Proportions of Hosking spellings

16th century 1641 18th century 1861 1950s
Hosken 1% 12% 21% 9% 16%
Hoskyn 99% 16% 13% * *
Hoskin 55% 41% 27% 29%
Hosking 17% 24% 63% 55%

Does the distribution pattern of the name shed any light on the explanations for its origin?

In the 19th century the surname was concentrated in the western, mining parishes, from Gwennap to St Just. But there were also concentrations of Hoskings in south east Cornwall and to the north of Bodmin Moor, with an interesting gap in between, where relatively few Hosking households could be found.

Hosking 1861

If we express the number of Hosking households as a proportion of the total we get the following map. This more clearly shows there were two blocks of Hosking names, one in the west and one in the east.

hosking 1861 by SD

This pattern repeats fairly closely that for the 18th century, although the western focus was then more narrowly restricted to the parishes between Sancreed and Lelant. Migration outwards to St Just and Camborne seems to have been a feature of the century from the mid-1700s onwards.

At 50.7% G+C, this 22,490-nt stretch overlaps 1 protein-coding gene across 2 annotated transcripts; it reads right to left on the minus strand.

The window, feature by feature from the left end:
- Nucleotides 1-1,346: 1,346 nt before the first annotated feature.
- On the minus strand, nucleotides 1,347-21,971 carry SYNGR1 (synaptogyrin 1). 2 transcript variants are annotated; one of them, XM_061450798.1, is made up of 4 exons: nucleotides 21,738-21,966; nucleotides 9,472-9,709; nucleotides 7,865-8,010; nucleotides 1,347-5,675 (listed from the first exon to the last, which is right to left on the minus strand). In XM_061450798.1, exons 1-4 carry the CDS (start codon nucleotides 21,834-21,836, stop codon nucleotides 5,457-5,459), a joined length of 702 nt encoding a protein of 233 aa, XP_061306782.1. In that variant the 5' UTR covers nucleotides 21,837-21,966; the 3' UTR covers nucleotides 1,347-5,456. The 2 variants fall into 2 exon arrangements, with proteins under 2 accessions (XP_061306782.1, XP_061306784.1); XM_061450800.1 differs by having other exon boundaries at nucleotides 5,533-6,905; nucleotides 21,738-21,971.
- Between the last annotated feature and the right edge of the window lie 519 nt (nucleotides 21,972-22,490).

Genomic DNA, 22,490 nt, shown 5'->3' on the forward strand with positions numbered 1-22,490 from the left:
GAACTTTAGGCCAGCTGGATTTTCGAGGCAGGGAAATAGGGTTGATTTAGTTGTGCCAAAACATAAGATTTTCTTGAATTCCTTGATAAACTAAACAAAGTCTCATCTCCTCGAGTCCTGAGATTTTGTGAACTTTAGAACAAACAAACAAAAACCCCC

Hosking C18

In 1641 the distribution was more even. There’s still a hint of three foci – in west Penwith, the south east and on the coast north of the Camel, while Hoskings were relatively thin on the ground in parts of mid-Cornwall and the far east. This latter does not therefore support the notion that the name had spilt over the Tamar from Devon.

Hosking 1641

The earliest map reinforces this. The name in the early 16th century was found in the far west and into the Lizard, as well as along the coast between the Fal and St Austell Bay. Meanwhile, in east Cornwall it was less frequent generally but there were two concentrations of the surname – at Tintagel in the north and St Ive in the south east.

Hosking C16